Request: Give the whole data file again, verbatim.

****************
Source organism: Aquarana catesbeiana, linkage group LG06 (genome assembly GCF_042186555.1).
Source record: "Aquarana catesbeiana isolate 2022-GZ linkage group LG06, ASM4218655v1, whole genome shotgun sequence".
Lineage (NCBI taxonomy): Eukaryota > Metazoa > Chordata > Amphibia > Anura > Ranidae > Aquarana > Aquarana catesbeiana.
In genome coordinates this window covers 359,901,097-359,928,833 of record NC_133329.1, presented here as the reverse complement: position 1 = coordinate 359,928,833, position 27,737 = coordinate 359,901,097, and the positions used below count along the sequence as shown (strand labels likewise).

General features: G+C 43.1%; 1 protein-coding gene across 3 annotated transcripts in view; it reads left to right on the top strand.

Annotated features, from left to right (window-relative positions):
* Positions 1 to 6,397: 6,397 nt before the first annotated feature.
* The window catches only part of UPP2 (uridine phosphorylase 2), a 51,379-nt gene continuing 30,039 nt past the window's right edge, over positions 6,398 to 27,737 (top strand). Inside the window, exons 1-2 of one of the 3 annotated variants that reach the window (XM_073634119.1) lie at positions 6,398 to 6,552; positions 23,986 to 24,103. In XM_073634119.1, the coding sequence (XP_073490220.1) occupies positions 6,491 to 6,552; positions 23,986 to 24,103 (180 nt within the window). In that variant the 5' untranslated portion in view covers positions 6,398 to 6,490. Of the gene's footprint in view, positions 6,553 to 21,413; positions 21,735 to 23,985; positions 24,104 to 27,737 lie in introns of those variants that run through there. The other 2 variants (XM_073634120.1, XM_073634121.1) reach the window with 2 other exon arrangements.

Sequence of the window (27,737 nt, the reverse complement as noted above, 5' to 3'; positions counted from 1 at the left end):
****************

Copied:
Source organism: Aquarana catesbeiana, linkage group LG06 (genome assembly GCF_042186555.1).
Source record: "Aquarana catesbeiana isolate 2022-GZ linkage group LG06, ASM4218655v1, whole genome shotgun sequence".
Lineage (NCBI taxonomy): Eukaryota > Metazoa > Chordata > Amphibia > Anura > Ranidae > Aquarana > Aquarana catesbeiana.
In genome coordinates this window covers 359,901,097-359,928,833 of record NC_133329.1, presented here as the reverse complement: position 1 = coordinate 359,928,833, position 27,737 = coordinate 359,901,097, and the positions used below count along the sequence as shown (strand labels likewise).

General features: G+C 43.1%; 1 protein-coding gene across 3 annotated transcripts in view; it reads left to right on the top strand.

Annotated features, from left to right (window-relative positions):
* Positions 1 to 6,397: 6,397 nt before the first annotated feature.
* The window catches only part of UPP2 (uridine phosphorylase 2), a 51,379-nt gene continuing 30,039 nt past the window's right edge, over positions 6,398 to 27,737 (top strand). Inside the window, exons 1-2 of one of the 3 annotated variants that reach the window (XM_073634119.1) lie at positions 6,398 to 6,552; positions 23,986 to 24,103. In XM_073634119.1, the coding sequence (XP_073490220.1) occupies positions 6,491 to 6,552; positions 23,986 to 24,103 (180 nt within the window). In that variant the 5' untranslated portion in view covers positions 6,398 to 6,490. Of the gene's footprint in view, positions 6,553 to 21,413; positions 21,735 to 23,985; positions 24,104 to 27,737 lie in introns of those variants that run through there. The other 2 variants (XM_073634120.1, XM_073634121.1) reach the window with 2 other exon arrangements.

Sequence of the window (27,737 nt, the reverse complement as noted above, 5' to 3'; positions counted from 1 at the left end):